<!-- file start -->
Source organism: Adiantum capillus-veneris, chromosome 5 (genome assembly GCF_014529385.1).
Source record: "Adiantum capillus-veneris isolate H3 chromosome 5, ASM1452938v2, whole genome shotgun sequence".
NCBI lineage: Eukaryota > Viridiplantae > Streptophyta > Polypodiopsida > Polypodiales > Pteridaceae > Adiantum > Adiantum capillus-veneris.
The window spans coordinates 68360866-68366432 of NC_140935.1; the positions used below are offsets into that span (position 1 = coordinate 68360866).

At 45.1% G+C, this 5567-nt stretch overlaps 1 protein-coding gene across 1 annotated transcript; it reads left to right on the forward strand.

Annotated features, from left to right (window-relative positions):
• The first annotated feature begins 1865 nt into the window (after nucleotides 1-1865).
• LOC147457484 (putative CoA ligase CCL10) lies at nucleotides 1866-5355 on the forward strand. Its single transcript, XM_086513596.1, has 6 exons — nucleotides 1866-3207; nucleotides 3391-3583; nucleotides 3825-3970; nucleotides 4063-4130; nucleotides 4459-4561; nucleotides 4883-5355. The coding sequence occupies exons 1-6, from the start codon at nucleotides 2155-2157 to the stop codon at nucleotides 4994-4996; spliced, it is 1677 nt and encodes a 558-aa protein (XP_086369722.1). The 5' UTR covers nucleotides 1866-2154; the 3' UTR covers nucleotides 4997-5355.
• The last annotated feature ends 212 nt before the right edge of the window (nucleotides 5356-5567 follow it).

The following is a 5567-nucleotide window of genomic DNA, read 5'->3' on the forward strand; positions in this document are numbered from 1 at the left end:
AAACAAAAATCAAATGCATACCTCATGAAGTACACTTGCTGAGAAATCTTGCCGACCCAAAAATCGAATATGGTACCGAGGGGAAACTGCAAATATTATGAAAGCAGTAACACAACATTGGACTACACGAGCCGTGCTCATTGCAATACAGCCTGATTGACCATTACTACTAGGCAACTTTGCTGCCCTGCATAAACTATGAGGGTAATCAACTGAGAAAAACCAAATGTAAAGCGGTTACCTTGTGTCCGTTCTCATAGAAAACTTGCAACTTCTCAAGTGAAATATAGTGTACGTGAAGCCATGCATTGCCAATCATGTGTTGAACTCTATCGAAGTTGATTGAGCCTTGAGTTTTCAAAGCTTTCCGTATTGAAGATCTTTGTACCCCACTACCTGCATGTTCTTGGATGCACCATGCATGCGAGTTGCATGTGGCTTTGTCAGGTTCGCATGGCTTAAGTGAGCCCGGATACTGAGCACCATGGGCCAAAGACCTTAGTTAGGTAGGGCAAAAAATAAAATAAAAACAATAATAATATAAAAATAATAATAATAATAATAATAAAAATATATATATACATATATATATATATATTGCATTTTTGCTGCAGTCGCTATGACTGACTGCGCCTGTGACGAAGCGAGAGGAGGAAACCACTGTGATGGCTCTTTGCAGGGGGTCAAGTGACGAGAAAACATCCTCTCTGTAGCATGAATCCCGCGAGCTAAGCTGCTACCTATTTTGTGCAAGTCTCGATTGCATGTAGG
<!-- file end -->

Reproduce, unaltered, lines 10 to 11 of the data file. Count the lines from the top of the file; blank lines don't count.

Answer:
The following is a 5567-nucleotide window of genomic DNA, read 5'->3' on the forward strand; positions in this document are numbered from 1 at the left end:
AAACAAAAATCAAATGCATACCTCATGAAGTACACTTGCTGAGAAATCTTGCCGACCCAAAAATCGAATATGGTACCGAGGGGAAACTGCAAATATTATGAAAGCAGTAACACAACATTGGACTACACGAGCCGTGCTCATTGCAATACAGCCTGATTGACCATTACTACTAGGCAACTTTGCTGCCCTGCATAAACTATGAGGGTAATCAACTGAGAAAAACCAAATGTAAAGCGGTTACCTTGTGTCCGTTCTCATAGAAAACTTGCAACTTCTCAAGTGAAATATAGTGTACGTGAAGCCATGCATTGCCAATCATGTGTTGAACTCTATCGAAGTTGATTGAGCCTTGAGTTTTCAAAGCTTTCCGTATTGAAGATCTTTGTACCCCACTACCTGCATGTTCTTGGATGCACCATGCATGCGAGTTGCATGTGGCTTTGTCAGGTTCGCATGGCTTAAGTGAGCCCGGATACTGAGCACCATGGGCCAAAGACCTTAGTTAGGTAGGGCAAAAAATAAAATAAAAACAATAATAATATAAAAATAATAATAATAATAATAATAAAAATATATATATACATATATATATATATATTGCATTTTTGCTGCAGTCGCTATGACTGACTGCGCCTGTGACGAAGCGAGAGGAGGAAACCACTGTGATGGCTCTTTGCAGGGGGTCAAGTGACGAGAAAACATCCTCTCTGTAGCATGAATCCCGCGAGCTAAGCTGCTACCTATTTTGTGCAAGTCTCGATTGCATGTAGG